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How to Ripen Tomatoes on the Vine: 19 Tips to Ripen Faster

The ultimate goal of every tomato grower is to harvest fresh, juicy, red ripe tomatoes. Homegrown tomatoes are mostly ripening on the vine before they are harvested. That’s why you can always make a difference between your home-grown tomatoes and the store brought tomatoes.

There are two simple methods to ripen your tomatoes. Firstly, ripen them on the vine or secondly pick the tomatoes earlier due to season end and ripen them off the vine at room temperature. 

Both ripening processes will give you the best flavorful tomatoes if you pick them at the right time with the right method. 

Ripen tomatoes on the vine
Image by joffi from Pixabay

However, in this article, I will tell you how do you make ripen your tomatoes on the vine before the season end.


What is Vine Ripe Tomatoes?

Some folks believe that only the vine ripe tomatoes ensure the real taste and flavor. And they believe vine ripe tomatoes mean once they are fully ripe with perfect red color and flavor, smooth skin with semi-firmness. Only picking those tomatoes from plants means vine ripe tomatoes.

However, according to expert’s opinion tomatoes are considered as vine-ripe once they are picked up at the breaker stage or more advanced stages. At this stage tomatoes physiologically develop their texture and flavor fully but firm enough. Besides some external red color appears at the blossom end.

So, if you pick your tomatoes at the breaker stage and ripen them indoors, they will give a wonderful taste and flavor as red ripe tomatoes.

Commercial growers pick their tomatoes at the mature green or breaker stage for long way transport. Nevertheless, as a home gardener, you don’t need to ship your tomatoes. So, let them ripe on the vine a few more days to enjoy more fresh juicy tomatoes.


19 Tips for Ripening Tomatoes on the Vine


Tips – 1: Know the USDA Plant Hardiness Zone

Knowing the plant’s hardiness zone is very important to ripen your tomatoes on the vine. It helps you to count total frost-free sunny days you will get in a growing season in your local area according to the USDA plant hardiness zone map.

Besides this zone map also tell you the approximate first frost date which helps you to ripen your tomatoes on the vine before the frost comes.


Tips – 2: Understand the Tomato Variety

You have to know two basic things of a particular tomato variety to ripen it on the vine.

1: Tomato Maturity Date

Ensure how long does it take to mature your particular tomato varieties according to the tomato seed packet instructions or plant tags.

Then you must confirm your tomato variety will become mature before the approximate first frost date after planting them.

If your tomato maturity date cross over the approximate first frost date or very close to it then you must have to choose some early ripening tomato varieties.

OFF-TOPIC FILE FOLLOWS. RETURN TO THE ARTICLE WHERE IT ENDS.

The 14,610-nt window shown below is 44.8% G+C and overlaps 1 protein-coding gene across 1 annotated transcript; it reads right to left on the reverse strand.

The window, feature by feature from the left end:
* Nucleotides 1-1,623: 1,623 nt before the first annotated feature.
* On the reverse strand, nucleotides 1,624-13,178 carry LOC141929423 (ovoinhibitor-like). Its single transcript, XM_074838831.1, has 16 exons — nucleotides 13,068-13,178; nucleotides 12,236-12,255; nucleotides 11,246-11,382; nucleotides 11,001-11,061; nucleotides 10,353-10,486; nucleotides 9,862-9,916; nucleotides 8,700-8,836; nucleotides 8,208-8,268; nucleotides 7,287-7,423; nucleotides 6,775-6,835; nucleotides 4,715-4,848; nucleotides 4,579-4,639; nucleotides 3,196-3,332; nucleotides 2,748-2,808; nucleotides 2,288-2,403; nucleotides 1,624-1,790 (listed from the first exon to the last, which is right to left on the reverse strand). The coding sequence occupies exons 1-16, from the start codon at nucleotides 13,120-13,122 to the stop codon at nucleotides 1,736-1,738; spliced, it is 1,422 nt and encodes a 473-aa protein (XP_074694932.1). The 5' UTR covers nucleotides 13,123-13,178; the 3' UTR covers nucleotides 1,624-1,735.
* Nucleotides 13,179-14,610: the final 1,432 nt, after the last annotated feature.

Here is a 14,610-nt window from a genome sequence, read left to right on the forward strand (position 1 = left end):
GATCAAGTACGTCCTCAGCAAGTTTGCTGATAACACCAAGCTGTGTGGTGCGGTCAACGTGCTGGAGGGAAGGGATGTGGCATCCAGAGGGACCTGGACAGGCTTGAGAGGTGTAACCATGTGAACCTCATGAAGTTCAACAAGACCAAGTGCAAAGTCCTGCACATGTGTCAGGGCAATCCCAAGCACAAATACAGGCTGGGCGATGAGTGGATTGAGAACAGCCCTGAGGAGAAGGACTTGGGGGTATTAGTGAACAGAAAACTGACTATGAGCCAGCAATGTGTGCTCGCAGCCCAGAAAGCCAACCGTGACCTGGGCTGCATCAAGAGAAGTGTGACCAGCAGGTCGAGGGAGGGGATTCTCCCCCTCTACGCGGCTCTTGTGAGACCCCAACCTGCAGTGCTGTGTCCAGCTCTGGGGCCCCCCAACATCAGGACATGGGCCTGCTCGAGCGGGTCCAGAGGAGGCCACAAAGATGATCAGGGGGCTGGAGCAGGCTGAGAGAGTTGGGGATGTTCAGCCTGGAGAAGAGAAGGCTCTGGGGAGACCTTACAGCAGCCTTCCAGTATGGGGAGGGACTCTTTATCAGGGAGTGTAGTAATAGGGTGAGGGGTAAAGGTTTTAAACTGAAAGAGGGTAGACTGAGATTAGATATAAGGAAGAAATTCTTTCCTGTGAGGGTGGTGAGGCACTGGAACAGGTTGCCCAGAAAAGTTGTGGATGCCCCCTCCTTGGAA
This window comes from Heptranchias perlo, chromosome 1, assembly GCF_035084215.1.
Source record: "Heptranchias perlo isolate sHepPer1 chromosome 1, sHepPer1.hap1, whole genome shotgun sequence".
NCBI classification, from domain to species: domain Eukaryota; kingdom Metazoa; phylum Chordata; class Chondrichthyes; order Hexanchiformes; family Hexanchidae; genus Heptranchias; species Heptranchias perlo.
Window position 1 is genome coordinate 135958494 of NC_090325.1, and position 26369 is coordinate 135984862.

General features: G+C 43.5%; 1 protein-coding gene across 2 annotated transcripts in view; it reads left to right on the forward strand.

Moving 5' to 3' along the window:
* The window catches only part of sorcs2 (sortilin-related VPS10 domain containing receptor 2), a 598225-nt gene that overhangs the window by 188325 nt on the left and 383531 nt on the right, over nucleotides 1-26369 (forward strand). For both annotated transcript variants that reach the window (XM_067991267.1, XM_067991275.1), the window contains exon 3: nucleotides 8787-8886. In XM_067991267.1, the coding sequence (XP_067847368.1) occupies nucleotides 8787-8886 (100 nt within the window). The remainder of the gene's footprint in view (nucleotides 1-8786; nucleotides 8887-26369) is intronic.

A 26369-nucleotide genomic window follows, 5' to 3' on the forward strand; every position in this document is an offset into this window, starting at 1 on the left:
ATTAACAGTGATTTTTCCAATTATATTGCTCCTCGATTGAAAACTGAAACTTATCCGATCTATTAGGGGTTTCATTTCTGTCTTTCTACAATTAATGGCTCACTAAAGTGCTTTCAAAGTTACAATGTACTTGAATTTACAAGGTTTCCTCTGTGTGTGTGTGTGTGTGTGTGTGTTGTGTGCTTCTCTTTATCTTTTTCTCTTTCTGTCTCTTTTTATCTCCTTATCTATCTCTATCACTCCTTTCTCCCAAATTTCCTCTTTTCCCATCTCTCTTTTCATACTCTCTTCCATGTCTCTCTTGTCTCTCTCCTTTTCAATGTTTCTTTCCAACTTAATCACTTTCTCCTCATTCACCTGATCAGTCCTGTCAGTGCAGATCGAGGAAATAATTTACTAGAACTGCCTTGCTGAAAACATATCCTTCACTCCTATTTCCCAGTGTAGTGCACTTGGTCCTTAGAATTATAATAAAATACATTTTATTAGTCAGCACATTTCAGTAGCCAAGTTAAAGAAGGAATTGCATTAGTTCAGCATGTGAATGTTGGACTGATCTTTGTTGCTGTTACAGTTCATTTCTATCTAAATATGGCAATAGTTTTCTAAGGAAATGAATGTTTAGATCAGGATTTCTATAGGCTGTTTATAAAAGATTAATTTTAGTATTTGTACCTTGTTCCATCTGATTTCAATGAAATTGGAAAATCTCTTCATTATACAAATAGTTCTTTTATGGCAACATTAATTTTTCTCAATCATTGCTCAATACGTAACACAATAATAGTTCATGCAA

2: Determinate or Indeterminate Tomatoes

You might also confirm your tomatoes are determinate or indeterminate types.

Determinate tomatoes are easy to ripen on the vine because they all ripen at once. You don’t have to wait for a long time for the total harvest.   

Then again indeterminate tomatoes continue producing fruits up to the first frost appear. So, mostly you need to take some extra care and effort to ripen your indeterminate tomatoes faster on the vine.


Tips – 3: Pruning Your Tomatoes

You may apply two pruning methods to ripen your tomatoes faster on the vine before the end of the season.

1: Topping or Top Pruning

Top pruning means to cut off the top growing tip of the main stem of your tomato plants. You should prune your tomatoes around 4 weeks before the approximate first frost date.

Topping stops producing new flowers and fruits. Besides it also directs the plant’s energy to the existing tomatoes on the vine to ripen them faster.

2: Root Pruning

In this method, you should push a garden spade about 8-10 inches deep into the ground.  Then make a circle around 8-12 inches away surrounding the plant base.

Do this root pruning after ripening a few fruit clusters on your plants. 

This process will send a signal to the tomatoes to ripen them earlier.


Tips – 4: Shifting Plant Roots

It works like root pruning. In this method slightly pull up the tomato plant from the ground. It will loosen the plant roots inside the ground and send a signal to the plants to end up the ripening process faster. 


Tips – 5: Continue Mild Pruning

Mild pruning will ensure a healthy harvest. So, check regularly your tomatoes and pick off the diseased leaves if you notice.   

Besides, remove the lower leaves and pinch off some suckers. As well as reduce the overdensity of leaves on the plants. This will ensure enough air circulation and provide more energy to develop fruits on the vine.


Tips – 6: Pinch Off New Flower Clusters

Usually, tomatoes take 20-30 days to reach their mature green stage from the blossom set. After that, they will take more 20-30 days to become ripe from the mature green stage. Finally, it takes around 45-60 days to get vine-ripe (breaker or advance stages) tomatoes.